Potty Training Boys in 6 Simple Steps

potty trainingPotty training isn't for the faint of heart, but moms of sons may be in for a tougher time than those with daughters: Experts agree that boys tend to take longer to toilet train than girls. The exact reason isn't known, though most agree that these three factors come into play: Moms are the primary potty trainers; boys tend to be more active than girls; and the fact that boys have to learn two things (learning to pee in the potty and learning to pee standing up).

But don't worry if your son still hasn't mastered the art of using the toilet, he'll eventually get the hang of it. (Learning to put the toilet seat down, though, is another story.) Here are 6 tips to help your little dude ditch the diapers fast.

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Step 1: Teach your son to pee sitting down. Since pee and poo often go hand in hand, it's smart (and less messy) to get little Billy started sitting down. Also, if you're the one doing the toilet training, as opposed to Dad, you likely don't have much choice. "Children are likely to learn from whomever they watch," says Helen F. Neville, BS RN, and author of Mommy! I Have to Go Potty. "In single mom homes, boys are used to seeing their mom sit down, so they'll likely do the same." Once your son has the hang of getting to the toilet on time and peeing in the potty, then you can introduce standing.

Step 2: Have a male show your son the ropes. Since mom can't demonstrate, have a male show him how to pee standing up. "This will all go more easily if they learn from Dad, or other male relatives, or from the other boys at preschool," explains Neville. "They learn more easily and naturally from watching a male than hearing about it from a female."  

Step 3: Take off his clothes. "Nothing shows clear consequences of not going to the potty like being naked," says Neville. "Some parents therefore train in the summer when boys can be outside, while other parents have hardwood or linoleum floors that are easy to clean indoors. Don’t have them go naked if you’re going to be upset with accidents on your rugs, because it's bound to happen!" Watch for cues that your son has to go to the bathroom, such as wiggling or clutching himself, and suggest taking a trip to the potty. If you work, it's a good idea to start this technique on a weekend when your son will have a few consecutive days in a row to heed the message.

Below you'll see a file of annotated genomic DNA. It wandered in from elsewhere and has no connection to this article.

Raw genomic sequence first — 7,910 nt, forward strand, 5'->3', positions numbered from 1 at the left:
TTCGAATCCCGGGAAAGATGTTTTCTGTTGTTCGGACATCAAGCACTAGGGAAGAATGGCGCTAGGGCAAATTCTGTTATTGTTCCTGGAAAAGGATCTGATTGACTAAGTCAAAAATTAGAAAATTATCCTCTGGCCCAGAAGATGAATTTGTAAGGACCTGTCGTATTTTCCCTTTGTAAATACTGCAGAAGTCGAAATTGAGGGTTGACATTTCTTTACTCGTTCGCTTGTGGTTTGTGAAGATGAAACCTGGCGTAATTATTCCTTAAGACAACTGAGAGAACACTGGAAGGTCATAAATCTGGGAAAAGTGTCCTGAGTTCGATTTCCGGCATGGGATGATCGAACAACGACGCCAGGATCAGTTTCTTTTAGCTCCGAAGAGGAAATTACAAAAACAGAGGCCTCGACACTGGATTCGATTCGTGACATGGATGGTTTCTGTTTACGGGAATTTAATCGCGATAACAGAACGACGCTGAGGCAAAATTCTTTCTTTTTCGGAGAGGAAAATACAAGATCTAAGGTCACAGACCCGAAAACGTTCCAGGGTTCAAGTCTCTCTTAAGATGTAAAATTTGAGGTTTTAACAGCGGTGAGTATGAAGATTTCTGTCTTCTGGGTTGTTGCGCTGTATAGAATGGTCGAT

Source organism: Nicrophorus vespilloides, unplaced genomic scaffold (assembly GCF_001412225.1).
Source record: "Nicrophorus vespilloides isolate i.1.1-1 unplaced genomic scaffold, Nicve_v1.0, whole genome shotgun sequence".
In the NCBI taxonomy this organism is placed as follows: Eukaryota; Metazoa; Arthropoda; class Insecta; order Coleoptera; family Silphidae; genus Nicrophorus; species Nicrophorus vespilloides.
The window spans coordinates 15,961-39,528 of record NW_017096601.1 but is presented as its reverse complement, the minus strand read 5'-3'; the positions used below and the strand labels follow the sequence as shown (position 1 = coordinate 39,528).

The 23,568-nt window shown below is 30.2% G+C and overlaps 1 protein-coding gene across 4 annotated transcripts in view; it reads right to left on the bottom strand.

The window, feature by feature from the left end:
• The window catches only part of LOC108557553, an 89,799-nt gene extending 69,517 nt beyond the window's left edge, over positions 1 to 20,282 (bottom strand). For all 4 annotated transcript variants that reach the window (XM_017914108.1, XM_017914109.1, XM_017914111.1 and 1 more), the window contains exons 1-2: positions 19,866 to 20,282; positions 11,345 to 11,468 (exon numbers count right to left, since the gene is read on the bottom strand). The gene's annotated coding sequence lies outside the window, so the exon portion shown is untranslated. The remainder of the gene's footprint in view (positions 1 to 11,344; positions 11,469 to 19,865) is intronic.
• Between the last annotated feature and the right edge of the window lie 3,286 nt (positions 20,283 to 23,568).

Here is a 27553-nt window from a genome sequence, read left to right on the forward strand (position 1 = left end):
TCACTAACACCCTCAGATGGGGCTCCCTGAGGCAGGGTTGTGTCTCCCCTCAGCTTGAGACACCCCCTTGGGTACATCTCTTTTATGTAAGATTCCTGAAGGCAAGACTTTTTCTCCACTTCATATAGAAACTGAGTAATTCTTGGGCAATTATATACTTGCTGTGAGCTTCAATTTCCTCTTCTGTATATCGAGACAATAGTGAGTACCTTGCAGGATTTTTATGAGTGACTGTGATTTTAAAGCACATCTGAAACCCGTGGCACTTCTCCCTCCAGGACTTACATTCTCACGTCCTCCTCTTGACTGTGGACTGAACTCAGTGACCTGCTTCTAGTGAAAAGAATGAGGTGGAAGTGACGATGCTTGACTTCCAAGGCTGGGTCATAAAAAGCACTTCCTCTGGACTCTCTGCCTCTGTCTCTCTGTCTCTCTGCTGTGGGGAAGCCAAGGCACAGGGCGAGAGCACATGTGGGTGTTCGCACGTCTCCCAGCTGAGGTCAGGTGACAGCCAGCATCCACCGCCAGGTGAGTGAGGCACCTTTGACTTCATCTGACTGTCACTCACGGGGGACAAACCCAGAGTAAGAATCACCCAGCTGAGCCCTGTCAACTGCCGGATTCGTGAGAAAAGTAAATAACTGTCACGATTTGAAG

Step 4: Go shopping for a fun pair of underwear. Superheroes? Sports? Animals? Whatever your son is into, try to pique his interest by letting him choose a cool pair of underwear. "You want him to be dying to wear the underwear," says Jane Morton, MD, a clinical professor of pediatrics at Lucile Packard Children's Hospital in Stanford, California. "Before you go to the store, get him excited. Talk about what he's going to get on his big boy pants. Then wait until he's begging to wear the underwear, and let him him know that if he wants to wear them, he needs to be able to pull them on and off by himself and go in the potty." His desire to wear his new underwear will likely motivate him to use the toilet so he can ditch the diapers.

Step 5: Play the "target practice" game. Once your son is getting the hang of peeing standing up, show him exactly where the pee goes (AKA not on the wall!) by placing a small piece of colorful paper or a few pieces of cereal in the toilet. It will show him exactly where to aim.

Step 6: Don't give up. It may not feel like it, but your son won't be wearing diapers when he's taking the SATs. Have patience; approach potty training with a positive attitude; and never scold your little one for having an accident or not getting the hang of things -- that will have the opposite effect of what you're trying to accomplish. Remember, accidents are all part of the process.

Do you have any tips to add?

 

Images via © Frank Muckenheim/Westend61/Corbis/© HKPNC/iStock

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